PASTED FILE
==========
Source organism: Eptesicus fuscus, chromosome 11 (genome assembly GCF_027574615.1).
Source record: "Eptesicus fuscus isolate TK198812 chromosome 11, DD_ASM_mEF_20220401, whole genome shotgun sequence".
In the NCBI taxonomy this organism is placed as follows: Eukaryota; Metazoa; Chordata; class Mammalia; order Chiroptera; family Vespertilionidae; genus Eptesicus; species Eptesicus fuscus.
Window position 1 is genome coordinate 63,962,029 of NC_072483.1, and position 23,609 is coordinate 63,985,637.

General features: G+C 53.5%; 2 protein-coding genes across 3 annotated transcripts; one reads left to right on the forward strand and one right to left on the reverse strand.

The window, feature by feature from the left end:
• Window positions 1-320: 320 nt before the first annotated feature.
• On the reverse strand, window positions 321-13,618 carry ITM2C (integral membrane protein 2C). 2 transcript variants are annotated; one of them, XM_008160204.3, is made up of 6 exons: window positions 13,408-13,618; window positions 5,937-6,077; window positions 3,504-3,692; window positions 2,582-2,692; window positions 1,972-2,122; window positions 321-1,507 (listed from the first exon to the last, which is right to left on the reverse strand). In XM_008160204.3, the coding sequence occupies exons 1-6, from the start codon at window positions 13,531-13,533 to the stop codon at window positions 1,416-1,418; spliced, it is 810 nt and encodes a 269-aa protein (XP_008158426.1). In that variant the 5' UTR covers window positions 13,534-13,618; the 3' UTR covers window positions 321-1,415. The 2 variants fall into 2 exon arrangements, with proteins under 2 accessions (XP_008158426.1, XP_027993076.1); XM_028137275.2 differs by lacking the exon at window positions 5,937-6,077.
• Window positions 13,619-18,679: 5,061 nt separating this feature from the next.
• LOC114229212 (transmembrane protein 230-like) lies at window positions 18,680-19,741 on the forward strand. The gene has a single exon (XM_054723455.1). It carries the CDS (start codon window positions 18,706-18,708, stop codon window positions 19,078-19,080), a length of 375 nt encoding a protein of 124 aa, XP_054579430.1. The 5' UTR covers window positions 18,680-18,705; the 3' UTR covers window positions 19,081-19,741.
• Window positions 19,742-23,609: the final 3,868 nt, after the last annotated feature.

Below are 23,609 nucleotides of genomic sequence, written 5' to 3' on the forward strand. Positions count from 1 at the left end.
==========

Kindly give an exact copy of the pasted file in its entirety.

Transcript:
Source organism: Eptesicus fuscus, chromosome 11 (genome assembly GCF_027574615.1).
Source record: "Eptesicus fuscus isolate TK198812 chromosome 11, DD_ASM_mEF_20220401, whole genome shotgun sequence".
In the NCBI taxonomy this organism is placed as follows: Eukaryota; Metazoa; Chordata; class Mammalia; order Chiroptera; family Vespertilionidae; genus Eptesicus; species Eptesicus fuscus.
Window position 1 is genome coordinate 63,962,029 of NC_072483.1, and position 23,609 is coordinate 63,985,637.

General features: G+C 53.5%; 2 protein-coding genes across 3 annotated transcripts; one reads left to right on the forward strand and one right to left on the reverse strand.

The window, feature by feature from the left end:
• Window positions 1-320: 320 nt before the first annotated feature.
• On the reverse strand, window positions 321-13,618 carry ITM2C (integral membrane protein 2C). 2 transcript variants are annotated; one of them, XM_008160204.3, is made up of 6 exons: window positions 13,408-13,618; window positions 5,937-6,077; window positions 3,504-3,692; window positions 2,582-2,692; window positions 1,972-2,122; window positions 321-1,507 (listed from the first exon to the last, which is right to left on the reverse strand). In XM_008160204.3, the coding sequence occupies exons 1-6, from the start codon at window positions 13,531-13,533 to the stop codon at window positions 1,416-1,418; spliced, it is 810 nt and encodes a 269-aa protein (XP_008158426.1). In that variant the 5' UTR covers window positions 13,534-13,618; the 3' UTR covers window positions 321-1,415. The 2 variants fall into 2 exon arrangements, with proteins under 2 accessions (XP_008158426.1, XP_027993076.1); XM_028137275.2 differs by lacking the exon at window positions 5,937-6,077.
• Window positions 13,619-18,679: 5,061 nt separating this feature from the next.
• LOC114229212 (transmembrane protein 230-like) lies at window positions 18,680-19,741 on the forward strand. The gene has a single exon (XM_054723455.1). It carries the CDS (start codon window positions 18,706-18,708, stop codon window positions 19,078-19,080), a length of 375 nt encoding a protein of 124 aa, XP_054579430.1. The 5' UTR covers window positions 18,680-18,705; the 3' UTR covers window positions 19,081-19,741.
• Window positions 19,742-23,609: the final 3,868 nt, after the last annotated feature.

Below are 23,609 nucleotides of genomic sequence, written 5' to 3' on the forward strand. Positions count from 1 at the left end.